Critic's PickImagine one of René Magritte’s paintings brought to fulminous, razzle-dazzle life. That’s Sarah Ruhl’s highly, wryly comic new play, Dead Man’s Cell Phone. Ensemble Theatre of Cincinnati offers this regional premiere in a well conceived but mostly impenetrable production directed by Michael Evan Haney and brilliantly designed by Brian c. Mehring.
Ruhl’s richer, more approachable Clean House met with huge approval at Cincinnati Playhouse in 2006. Know Theatre offered Eurydice last spring, and her new adaptation of Chekhov’s Three Sisters opens at the Playhouse later this month.
As Magritte was when he painted a locomotive emerging from a fireplace, Ruhl is detailed in her obscurity. Words, thoughts and images are precise. Her often hilarious dialogue follows some loopy logic merged with guileless innocence.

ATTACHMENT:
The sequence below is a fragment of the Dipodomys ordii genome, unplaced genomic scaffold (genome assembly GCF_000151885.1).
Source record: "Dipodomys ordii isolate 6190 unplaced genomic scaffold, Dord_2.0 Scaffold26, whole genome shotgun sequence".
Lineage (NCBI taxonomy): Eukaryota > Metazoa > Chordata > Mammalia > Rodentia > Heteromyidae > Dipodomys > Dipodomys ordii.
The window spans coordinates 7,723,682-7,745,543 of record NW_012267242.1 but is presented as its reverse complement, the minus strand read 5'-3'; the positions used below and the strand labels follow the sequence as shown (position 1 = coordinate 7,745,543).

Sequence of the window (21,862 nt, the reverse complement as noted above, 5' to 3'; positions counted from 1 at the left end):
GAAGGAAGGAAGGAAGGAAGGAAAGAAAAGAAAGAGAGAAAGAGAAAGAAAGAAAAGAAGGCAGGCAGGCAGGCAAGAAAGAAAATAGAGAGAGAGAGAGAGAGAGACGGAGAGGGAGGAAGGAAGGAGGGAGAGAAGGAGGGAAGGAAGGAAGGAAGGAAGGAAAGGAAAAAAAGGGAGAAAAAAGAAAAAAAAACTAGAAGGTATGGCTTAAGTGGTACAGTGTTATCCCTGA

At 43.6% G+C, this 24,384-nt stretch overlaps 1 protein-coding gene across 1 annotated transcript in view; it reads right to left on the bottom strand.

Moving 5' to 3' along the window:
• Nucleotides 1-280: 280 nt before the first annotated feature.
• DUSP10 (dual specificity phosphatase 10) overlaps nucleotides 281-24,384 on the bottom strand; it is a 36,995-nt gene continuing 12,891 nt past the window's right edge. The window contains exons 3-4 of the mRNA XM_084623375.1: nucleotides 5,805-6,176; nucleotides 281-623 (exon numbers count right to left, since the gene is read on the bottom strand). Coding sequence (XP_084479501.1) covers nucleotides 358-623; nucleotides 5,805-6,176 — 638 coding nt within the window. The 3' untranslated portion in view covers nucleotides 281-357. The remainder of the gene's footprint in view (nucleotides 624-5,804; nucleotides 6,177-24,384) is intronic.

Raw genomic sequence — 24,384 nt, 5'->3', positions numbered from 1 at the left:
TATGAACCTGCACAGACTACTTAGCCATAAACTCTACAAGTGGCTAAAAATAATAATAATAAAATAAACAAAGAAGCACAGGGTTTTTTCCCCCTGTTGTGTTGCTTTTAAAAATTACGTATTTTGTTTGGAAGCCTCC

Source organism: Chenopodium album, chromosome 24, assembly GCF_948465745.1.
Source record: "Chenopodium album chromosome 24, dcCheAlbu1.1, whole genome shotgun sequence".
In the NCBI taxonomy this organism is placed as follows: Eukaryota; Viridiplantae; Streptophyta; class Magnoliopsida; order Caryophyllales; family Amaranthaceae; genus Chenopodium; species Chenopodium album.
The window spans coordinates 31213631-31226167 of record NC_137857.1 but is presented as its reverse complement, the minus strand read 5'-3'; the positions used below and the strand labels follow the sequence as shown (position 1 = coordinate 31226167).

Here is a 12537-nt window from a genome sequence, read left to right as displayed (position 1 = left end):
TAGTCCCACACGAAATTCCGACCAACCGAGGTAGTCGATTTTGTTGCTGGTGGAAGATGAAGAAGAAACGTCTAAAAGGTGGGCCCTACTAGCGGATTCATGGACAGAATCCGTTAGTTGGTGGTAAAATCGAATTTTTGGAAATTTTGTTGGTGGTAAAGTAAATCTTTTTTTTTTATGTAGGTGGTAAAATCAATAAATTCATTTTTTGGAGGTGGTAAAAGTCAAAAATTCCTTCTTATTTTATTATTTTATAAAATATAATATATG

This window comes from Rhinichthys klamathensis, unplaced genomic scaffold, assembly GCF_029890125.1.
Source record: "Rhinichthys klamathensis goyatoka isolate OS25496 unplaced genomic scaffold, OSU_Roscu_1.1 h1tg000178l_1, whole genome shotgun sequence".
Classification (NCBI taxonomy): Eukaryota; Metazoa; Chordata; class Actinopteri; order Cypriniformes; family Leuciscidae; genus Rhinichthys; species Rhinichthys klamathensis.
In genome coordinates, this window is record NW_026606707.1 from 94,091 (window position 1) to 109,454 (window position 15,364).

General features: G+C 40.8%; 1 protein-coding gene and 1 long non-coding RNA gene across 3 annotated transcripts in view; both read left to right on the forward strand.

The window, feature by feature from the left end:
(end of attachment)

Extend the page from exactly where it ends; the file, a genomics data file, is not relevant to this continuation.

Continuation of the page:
Gordon (Nick Rose) had wanted lobster bisque.
He now sits motionless at a restaurant table. Jean (Annie Fitzpatrick), a stranger, is nearby, annoyed when he doesn’t answer his persistent cell phone. Thing is, he’s dead.
Jean answers, then inserts herself into his life. She meets his colorful mother (Kate Wilford). His widow (kj Jones) pickles her grief in vodka. His robotic brother (Brian Isaac Phillips) has a simpleton manner that masks deep affection. His dragon lady associate (Morgan Grahame) entangles Jean in Gordon’s horrid business.
That’s all I can reveal. I can’t particularize the Act II opening except to say that fine words are stunningly acted. All I can safely say of the cast is that they conjure magic out of mystery.
What’s it about? Well, it’s about 20 minutes too long. Beyond that you’re on your own.
Does a melting Dali watch mean that time is relevant, it’s irrelevant or that you’re late for a dental appointment? Ruhl makes free with hints and signs but offers no road map or assurances. Cell Phone means whatever you think it means.
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